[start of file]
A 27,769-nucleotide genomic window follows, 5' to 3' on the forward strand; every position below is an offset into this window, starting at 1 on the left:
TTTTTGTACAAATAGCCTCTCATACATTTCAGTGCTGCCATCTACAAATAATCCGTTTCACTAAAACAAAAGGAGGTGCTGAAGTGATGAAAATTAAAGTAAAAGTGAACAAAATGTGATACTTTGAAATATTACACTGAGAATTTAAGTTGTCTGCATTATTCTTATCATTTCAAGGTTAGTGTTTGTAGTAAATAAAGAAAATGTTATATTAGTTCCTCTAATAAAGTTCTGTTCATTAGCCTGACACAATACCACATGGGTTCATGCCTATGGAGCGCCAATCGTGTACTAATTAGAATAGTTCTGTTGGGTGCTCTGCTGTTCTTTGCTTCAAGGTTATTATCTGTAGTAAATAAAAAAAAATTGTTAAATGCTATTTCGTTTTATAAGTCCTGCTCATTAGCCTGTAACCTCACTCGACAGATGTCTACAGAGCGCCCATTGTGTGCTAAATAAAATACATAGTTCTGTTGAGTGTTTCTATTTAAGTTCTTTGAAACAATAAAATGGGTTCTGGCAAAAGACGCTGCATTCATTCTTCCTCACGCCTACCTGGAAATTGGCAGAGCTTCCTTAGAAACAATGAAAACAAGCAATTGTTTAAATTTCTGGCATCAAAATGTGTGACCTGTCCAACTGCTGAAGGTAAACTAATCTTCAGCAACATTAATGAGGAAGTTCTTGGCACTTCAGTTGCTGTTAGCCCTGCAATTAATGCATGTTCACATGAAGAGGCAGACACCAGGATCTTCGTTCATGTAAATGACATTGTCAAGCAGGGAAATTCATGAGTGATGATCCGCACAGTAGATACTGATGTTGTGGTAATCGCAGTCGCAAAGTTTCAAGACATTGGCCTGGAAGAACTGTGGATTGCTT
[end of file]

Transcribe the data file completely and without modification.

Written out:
A 27,769-nucleotide genomic window follows, 5' to 3' on the forward strand; every position below is an offset into this window, starting at 1 on the left:
TTTTTGTACAAATAGCCTCTCATACATTTCAGTGCTGCCATCTACAAATAATCCGTTTCACTAAAACAAAAGGAGGTGCTGAAGTGATGAAAATTAAAGTAAAAGTGAACAAAATGTGATACTTTGAAATATTACACTGAGAATTTAAGTTGTCTGCATTATTCTTATCATTTCAAGGTTAGTGTTTGTAGTAAATAAAGAAAATGTTATATTAGTTCCTCTAATAAAGTTCTGTTCATTAGCCTGACACAATACCACATGGGTTCATGCCTATGGAGCGCCAATCGTGTACTAATTAGAATAGTTCTGTTGGGTGCTCTGCTGTTCTTTGCTTCAAGGTTATTATCTGTAGTAAATAAAAAAAAATTGTTAAATGCTATTTCGTTTTATAAGTCCTGCTCATTAGCCTGTAACCTCACTCGACAGATGTCTACAGAGCGCCCATTGTGTGCTAAATAAAATACATAGTTCTGTTGAGTGTTTCTATTTAAGTTCTTTGAAACAATAAAATGGGTTCTGGCAAAAGACGCTGCATTCATTCTTCCTCACGCCTACCTGGAAATTGGCAGAGCTTCCTTAGAAACAATGAAAACAAGCAATTGTTTAAATTTCTGGCATCAAAATGTGTGACCTGTCCAACTGCTGAAGGTAAACTAATCTTCAGCAACATTAATGAGGAAGTTCTTGGCACTTCAGTTGCTGTTAGCCCTGCAATTAATGCATGTTCACATGAAGAGGCAGACACCAGGATCTTCGTTCATGTAAATGACATTGTCAAGCAGGGAAATTCATGAGTGATGATCCGCACAGTAGATACTGATGTTGTGGTAATCGCAGTCGCAAAGTTTCAAGACATTGGCCTGGAAGAACTGTGGATTGCTT